Remember the feeling of anticipating your last day of school in June? Each year, when summer approached, your thoughts raced toward the end of the final week - the anticipation of summer vacation. You couldn’t wait! And during each of those summers you experienced the joys of the freedom to do the things you really wanted to do.
Years later you embarked on your career. And, then too, you had your vacations. But as you progressed though your career, the anticipation of your one or two week vacations became a bit less exciting each year. The anticipation became routine, until vacations turned into tedious ritual. You knew you had to go back to work.
But now you approach your 60’s, and experience a new form of anticipation - The ULTIMATE Anticipation. Instead of growing stale, like it did through your career, this anticipation now grows stronger, the way you anticipated summer vacation when you were in school. This new, revived anticipation is for your retirement – the ultimate summer vacation!
You may have some vague musings of what you would like to do with your ultimate anticipation. Or you may have definite plans. Some people want isolation, solitude. They may head out to the mountains or rural area in the west. But most of us want to continue our social interaction, stay active, stay engaged with life, and do things we’ve wanted to do but never made time or had the opportunity to do.
Is there an “ideal” place to bring fulfillment to your anticipation? Is this place in your existing town? In a different town? In one of hundreds of retirement communities? Which one? And why? What should you look for?
I began my search several years ago while in my mid-50’s. I wasn’t sure what I was looking for. I’ve had my share of financial setbacks so I knew I wouldn’t be retiring in one of the many places advertised in “Where To Retire” magazine that require a “million-dollar-plus” nest egg. Maybe a mobile home somewhere in central Florida where my dad and my wife’s dad were quite content. But wait, I really loved the North Carolina mountains. Maybe a small cottage on the edge of a mountain town. Or maybe one of the “Sun Cities” sprinkled around the country. Time passed. The casual reading, the mailings, and the occasional visits to potential retirement places increased. But none of these options were very exciting. What was missing?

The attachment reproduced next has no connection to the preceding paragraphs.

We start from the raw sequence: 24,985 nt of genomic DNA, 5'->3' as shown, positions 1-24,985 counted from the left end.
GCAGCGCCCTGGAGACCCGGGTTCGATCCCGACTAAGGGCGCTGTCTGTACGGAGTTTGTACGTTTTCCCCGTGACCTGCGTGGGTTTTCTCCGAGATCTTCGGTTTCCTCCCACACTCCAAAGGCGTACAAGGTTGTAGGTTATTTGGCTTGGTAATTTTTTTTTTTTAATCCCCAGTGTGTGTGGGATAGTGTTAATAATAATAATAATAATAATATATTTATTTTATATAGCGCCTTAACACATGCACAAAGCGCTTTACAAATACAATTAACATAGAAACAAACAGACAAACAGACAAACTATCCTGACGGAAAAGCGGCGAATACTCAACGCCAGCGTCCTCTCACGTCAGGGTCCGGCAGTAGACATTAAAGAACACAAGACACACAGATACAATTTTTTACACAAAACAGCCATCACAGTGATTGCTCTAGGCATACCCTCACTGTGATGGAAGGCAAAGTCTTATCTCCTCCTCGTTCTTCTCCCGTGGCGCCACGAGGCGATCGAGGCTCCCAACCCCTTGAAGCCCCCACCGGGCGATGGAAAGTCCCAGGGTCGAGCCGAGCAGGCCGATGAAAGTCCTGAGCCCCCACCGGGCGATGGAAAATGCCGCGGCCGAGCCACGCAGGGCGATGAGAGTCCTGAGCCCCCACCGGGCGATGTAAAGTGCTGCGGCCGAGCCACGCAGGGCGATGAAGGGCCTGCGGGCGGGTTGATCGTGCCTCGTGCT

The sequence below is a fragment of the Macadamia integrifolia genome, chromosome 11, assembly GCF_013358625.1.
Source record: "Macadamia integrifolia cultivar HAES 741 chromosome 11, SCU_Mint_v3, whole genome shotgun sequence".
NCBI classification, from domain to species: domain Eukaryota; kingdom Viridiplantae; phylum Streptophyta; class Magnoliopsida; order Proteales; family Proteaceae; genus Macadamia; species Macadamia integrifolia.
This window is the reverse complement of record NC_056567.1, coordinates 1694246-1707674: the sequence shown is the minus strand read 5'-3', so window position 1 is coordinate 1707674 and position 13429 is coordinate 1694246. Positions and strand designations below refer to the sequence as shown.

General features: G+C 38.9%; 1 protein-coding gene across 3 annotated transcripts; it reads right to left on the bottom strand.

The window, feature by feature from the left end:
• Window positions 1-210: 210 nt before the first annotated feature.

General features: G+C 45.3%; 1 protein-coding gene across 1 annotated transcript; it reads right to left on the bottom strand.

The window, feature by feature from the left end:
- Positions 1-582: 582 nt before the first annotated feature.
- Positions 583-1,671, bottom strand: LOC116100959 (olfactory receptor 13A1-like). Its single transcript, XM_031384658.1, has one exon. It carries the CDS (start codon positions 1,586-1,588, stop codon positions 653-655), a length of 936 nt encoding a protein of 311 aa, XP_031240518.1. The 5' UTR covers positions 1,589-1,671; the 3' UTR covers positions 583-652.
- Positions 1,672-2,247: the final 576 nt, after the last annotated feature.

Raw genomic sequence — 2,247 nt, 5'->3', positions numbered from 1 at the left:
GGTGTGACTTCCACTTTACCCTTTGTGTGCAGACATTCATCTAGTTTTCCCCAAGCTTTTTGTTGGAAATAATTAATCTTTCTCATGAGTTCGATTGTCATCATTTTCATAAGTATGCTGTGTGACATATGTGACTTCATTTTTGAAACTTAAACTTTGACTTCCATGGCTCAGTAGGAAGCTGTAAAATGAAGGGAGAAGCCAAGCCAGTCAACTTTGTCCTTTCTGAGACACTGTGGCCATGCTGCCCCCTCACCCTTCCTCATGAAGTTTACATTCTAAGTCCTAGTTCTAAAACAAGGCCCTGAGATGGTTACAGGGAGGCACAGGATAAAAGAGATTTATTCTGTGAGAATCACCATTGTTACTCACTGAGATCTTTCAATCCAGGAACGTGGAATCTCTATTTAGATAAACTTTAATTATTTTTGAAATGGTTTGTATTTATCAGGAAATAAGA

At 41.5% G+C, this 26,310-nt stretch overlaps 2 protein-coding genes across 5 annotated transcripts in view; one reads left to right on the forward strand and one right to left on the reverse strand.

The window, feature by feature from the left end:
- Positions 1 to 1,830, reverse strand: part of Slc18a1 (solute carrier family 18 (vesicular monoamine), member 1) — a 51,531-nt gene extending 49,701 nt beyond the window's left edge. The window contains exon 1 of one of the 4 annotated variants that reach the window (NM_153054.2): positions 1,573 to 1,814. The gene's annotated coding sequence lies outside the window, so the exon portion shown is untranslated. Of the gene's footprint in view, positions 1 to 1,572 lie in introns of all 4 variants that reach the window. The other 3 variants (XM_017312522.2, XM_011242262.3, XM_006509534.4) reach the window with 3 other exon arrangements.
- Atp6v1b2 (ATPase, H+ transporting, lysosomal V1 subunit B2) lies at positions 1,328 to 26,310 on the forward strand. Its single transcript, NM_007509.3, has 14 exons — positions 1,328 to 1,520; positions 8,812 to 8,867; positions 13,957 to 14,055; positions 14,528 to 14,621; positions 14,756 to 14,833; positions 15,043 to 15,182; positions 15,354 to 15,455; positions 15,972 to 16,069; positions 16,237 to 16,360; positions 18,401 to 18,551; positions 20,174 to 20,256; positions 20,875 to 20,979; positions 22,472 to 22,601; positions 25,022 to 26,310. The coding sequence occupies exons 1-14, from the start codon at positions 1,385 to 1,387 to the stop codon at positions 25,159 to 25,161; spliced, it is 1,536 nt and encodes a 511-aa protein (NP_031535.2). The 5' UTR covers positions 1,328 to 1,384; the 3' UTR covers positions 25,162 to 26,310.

Only recently did my past catch up with me: My career as a City Planner. What types of communities did I like best during my 35 years as a planner? Would those qualities energize me today? I worked in Boca Raton, North Lauderdale, and Destin, Florida, as well as St. Louis and several communities in Northern Virginia. Among all these work experiences, my favorite, the one that energized me most, was Coral Springs, near Fort Lauderdale.